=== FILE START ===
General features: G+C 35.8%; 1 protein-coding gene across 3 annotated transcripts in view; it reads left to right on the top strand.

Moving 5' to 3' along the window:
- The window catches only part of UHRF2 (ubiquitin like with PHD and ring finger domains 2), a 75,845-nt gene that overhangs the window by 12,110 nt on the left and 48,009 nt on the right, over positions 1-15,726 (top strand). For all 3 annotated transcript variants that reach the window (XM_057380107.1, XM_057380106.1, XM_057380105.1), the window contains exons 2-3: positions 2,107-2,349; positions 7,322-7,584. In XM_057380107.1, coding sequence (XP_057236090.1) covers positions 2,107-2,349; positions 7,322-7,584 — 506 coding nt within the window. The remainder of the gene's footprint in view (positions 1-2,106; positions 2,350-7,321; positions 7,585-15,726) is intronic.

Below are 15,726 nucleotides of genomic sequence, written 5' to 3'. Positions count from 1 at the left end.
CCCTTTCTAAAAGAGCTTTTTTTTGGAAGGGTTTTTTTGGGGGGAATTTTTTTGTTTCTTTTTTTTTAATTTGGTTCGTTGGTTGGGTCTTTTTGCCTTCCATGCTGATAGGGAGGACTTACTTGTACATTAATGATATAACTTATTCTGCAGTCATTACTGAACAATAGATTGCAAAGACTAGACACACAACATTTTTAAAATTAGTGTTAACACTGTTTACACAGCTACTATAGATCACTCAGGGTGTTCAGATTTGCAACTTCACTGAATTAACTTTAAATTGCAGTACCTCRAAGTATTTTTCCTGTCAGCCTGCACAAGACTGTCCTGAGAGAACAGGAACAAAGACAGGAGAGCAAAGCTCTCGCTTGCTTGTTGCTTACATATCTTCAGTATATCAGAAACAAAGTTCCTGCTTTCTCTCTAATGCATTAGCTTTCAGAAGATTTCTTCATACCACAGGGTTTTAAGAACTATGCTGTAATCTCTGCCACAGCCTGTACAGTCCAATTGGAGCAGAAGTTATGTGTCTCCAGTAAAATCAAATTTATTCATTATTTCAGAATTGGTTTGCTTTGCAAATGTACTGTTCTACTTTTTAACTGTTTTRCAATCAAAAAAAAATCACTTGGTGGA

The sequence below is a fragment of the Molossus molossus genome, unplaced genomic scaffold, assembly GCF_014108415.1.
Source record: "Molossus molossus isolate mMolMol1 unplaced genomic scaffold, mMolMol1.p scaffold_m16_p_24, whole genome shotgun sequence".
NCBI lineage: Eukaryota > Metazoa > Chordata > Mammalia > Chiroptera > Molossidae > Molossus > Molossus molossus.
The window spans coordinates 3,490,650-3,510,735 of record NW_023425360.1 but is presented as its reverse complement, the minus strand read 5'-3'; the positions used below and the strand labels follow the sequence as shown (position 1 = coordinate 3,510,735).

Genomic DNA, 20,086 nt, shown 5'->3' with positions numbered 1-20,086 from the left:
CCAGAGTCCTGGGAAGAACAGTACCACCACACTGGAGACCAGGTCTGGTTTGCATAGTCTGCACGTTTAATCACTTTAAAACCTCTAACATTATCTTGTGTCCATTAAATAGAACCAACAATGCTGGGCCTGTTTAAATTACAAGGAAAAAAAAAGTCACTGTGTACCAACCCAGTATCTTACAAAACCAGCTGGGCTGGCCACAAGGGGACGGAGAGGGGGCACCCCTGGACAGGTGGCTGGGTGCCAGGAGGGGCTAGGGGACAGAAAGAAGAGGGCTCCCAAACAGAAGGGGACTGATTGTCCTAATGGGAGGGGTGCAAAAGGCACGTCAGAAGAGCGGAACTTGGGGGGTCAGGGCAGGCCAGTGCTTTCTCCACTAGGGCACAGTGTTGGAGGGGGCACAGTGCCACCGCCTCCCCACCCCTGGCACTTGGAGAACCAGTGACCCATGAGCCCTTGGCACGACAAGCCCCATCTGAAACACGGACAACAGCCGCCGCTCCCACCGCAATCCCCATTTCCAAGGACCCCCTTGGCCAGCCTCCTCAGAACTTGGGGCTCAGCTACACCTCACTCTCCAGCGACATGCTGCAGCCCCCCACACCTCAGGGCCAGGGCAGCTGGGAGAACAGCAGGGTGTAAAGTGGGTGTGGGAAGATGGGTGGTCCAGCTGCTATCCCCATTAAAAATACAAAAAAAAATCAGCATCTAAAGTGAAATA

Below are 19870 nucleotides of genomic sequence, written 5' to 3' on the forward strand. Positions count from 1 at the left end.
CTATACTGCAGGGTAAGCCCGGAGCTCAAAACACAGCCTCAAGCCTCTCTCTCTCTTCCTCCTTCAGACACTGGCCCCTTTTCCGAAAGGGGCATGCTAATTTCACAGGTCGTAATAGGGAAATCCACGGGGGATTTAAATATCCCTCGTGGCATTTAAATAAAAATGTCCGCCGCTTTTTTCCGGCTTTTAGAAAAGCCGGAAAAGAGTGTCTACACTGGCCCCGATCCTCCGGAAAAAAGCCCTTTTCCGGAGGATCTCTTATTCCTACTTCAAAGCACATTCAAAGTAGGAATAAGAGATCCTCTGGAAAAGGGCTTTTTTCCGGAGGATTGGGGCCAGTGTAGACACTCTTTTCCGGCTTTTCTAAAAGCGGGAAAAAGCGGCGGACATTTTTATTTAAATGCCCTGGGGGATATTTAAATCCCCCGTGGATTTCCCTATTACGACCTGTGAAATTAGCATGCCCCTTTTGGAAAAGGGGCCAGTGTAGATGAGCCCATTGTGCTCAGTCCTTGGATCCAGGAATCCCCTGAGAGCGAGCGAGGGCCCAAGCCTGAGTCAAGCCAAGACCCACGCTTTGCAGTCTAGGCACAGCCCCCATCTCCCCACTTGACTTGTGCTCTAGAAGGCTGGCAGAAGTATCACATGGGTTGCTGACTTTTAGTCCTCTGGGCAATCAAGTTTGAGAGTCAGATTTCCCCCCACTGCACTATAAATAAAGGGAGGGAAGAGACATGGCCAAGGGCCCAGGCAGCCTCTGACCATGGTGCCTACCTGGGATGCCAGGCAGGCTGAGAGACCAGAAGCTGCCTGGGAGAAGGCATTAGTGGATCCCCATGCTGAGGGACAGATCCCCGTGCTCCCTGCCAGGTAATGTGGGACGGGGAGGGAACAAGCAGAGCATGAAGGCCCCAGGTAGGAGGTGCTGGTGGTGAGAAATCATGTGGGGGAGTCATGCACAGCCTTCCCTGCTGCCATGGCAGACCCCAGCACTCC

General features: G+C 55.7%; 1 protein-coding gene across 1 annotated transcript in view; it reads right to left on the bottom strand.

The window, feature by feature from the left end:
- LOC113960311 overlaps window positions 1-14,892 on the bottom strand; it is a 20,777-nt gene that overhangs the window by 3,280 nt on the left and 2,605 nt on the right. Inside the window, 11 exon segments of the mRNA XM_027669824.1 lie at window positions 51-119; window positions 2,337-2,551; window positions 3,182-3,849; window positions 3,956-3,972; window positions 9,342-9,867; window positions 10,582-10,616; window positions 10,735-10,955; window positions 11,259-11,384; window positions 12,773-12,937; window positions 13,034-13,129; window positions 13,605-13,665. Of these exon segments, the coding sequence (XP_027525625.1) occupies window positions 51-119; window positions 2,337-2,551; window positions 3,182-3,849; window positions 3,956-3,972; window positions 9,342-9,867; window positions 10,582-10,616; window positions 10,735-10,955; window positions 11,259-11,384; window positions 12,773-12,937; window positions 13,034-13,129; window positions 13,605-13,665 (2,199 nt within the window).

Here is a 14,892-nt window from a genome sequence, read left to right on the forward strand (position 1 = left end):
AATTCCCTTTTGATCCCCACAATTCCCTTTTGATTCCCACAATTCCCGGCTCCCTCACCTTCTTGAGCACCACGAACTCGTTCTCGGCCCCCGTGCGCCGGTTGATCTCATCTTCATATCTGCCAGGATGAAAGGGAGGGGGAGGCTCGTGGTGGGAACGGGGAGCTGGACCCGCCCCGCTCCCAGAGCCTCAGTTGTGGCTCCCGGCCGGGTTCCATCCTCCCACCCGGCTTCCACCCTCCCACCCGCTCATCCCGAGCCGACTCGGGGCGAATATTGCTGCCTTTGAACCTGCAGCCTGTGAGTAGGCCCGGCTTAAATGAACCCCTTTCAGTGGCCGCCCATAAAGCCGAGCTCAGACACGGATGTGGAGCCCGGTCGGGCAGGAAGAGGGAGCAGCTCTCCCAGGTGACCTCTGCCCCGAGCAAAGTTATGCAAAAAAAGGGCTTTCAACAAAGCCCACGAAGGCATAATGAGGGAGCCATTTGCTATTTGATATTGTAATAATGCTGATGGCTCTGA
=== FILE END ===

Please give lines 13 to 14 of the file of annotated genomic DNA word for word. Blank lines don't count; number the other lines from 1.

CTATACTGCAGGGTAAGCCCGGAGCTCAAAACACAGCCTCAAGCCTCTCTCTCTCTTCCTCCTTCAGACACTGGCCCCTTTTCCGAAAGGGGCATGCTAATTTCACAGGTCGTAATAGGGAAATCCACGGGGGATTTAAATATCCCTCGTGGCATTTAAATAAAAATGTCCGCCGCTTTTTTCCGGCTTTTAGAAAAGCCGGAAAAGAGTGTCTACACTGGCCCCGATCCTCCGGAAAAAAGCCCTTTTCCGGAGGATCTCTTATTCCTACTTCAAAGCACATTCAAAGTAGGAATAAGAGATCCTCTGGAAAAGGGCTTTTTTCCGGAGGATTGGGGCCAGTGTAGACACTCTTTTCCGGCTTTTCTAAAAGCGGGAAAAAGCGGCGGACATTTTTATTTAAATGCCCTGGGGGATATTTAAATCCCCCGTGGATTTCCCTATTACGACCTGTGAAATTAGCATGCCCCTTTTGGAAAAGGGGCCAGTGTAGATGAGCCCATTGTGCTCAGTCCTTGGATCCAGGAATCCCCTGAGAGCGAGCGAGGGCCCAAGCCTGAGTCAAGCCAAGACCCACGCTTTGCAGTCTAGGCACAGCCCCCATCTCCCCACTTGACTTGTGCTCTAGAAGGCTGGCAGAAGTATCACATGGGTTGCTGACTTTTAGTCCTCTGGGCAATCAAGTTTGAGAGTCAGATTTCCCCCCACTGCACTATAAATAAAGGGAGGGAAGAGACATGGCCAAGGGCCCAGGCAGCCTCTGACCATGGTGCCTACCTGGGATGCCAGGCAGGCTGAGAGACCAGAAGCTGCCTGGGAGAAGGCATTAGTGGATCCCCATGCTGAGGGACAGATCCCCGTGCTCCCTGCCAGGTAATGTGGGACGGGGAGGGAACAAGCAGAGCATGAAGGCCCCAGGTAGGAGGTGCTGGTGGTGAGAAATCATGTGGGGGAGTCATGCACAGCCTTCCCTGCTGCCATGGCAGACCCCAGCACTCC

General features: G+C 55.7%; 1 protein-coding gene across 1 annotated transcript in view; it reads right to left on the bottom strand.